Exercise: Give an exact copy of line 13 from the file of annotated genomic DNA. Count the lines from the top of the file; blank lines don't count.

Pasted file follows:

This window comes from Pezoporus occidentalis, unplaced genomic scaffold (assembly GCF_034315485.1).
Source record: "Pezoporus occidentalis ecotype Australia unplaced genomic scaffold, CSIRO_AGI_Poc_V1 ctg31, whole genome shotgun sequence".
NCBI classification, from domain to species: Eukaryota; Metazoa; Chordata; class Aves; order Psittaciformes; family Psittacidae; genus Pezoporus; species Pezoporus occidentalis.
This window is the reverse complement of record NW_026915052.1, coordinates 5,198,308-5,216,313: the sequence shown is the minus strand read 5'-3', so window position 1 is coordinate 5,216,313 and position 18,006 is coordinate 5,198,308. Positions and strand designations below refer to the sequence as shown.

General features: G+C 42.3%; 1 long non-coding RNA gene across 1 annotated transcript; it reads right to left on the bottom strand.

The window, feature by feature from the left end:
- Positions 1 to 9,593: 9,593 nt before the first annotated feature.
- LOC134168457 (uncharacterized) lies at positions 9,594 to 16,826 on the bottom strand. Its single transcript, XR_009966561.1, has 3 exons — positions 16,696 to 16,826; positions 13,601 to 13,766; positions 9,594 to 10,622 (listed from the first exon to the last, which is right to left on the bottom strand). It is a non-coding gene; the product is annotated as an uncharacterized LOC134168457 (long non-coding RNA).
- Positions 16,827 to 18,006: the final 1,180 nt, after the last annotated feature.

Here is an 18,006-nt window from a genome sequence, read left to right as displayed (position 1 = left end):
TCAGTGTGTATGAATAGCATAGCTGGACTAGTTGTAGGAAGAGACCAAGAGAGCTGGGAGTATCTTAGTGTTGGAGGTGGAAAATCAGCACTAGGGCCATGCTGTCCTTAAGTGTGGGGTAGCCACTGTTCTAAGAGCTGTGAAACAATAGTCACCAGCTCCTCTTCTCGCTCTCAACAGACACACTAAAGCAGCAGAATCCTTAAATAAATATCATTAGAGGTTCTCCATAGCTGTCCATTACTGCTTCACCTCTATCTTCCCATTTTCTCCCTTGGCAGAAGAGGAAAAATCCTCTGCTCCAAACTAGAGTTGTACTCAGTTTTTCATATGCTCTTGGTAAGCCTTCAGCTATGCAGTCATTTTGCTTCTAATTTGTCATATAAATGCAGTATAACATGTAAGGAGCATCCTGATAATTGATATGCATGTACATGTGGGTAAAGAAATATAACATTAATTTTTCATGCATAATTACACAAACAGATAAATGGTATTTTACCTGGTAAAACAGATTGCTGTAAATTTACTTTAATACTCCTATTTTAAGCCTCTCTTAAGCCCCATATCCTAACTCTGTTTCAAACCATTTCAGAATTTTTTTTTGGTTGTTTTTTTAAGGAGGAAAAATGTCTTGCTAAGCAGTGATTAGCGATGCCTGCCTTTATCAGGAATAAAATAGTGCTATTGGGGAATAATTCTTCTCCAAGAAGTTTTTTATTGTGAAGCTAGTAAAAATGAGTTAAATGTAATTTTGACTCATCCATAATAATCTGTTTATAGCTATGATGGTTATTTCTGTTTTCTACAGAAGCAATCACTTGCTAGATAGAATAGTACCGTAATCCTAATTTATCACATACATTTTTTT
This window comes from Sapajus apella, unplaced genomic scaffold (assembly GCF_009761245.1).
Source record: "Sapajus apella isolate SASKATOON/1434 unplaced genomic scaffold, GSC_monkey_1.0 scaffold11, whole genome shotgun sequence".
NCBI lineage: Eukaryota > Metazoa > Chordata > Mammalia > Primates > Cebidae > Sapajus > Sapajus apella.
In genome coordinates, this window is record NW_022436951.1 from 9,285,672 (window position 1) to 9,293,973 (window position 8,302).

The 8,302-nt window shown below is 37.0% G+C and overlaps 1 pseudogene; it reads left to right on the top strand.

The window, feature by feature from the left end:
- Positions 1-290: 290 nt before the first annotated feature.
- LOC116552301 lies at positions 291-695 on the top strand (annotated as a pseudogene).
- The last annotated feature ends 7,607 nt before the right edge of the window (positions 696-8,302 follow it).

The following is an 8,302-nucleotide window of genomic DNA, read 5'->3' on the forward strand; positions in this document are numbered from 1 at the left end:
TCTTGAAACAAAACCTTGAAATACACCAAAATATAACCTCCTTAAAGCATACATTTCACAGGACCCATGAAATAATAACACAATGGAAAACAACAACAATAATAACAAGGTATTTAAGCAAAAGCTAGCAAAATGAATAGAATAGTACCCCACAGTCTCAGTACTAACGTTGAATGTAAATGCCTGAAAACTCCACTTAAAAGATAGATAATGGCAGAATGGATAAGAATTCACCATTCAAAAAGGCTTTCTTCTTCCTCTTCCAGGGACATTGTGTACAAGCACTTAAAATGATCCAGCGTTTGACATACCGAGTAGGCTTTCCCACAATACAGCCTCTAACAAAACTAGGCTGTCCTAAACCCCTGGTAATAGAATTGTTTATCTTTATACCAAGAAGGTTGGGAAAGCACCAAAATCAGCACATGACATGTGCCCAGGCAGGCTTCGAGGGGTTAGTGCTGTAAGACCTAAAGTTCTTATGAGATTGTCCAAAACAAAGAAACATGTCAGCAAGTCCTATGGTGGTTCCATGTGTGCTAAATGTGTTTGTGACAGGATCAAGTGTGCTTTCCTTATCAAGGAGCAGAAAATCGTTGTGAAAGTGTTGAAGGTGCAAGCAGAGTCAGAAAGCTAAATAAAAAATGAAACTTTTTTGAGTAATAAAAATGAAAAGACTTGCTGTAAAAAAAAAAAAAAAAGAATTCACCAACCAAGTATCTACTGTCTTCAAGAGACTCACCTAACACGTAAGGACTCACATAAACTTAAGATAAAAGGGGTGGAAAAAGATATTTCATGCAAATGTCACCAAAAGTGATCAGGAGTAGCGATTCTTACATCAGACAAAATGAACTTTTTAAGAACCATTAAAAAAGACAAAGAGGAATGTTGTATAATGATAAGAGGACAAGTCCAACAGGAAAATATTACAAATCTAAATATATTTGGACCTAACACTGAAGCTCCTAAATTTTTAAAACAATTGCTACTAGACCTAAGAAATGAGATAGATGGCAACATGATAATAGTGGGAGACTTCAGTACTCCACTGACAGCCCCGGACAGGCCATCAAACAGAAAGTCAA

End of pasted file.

Source record: "Sapajus apella isolate SASKATOON/1434 unplaced genomic scaffold, GSC_monkey_1.0 scaffold11, whole genome shotgun sequence".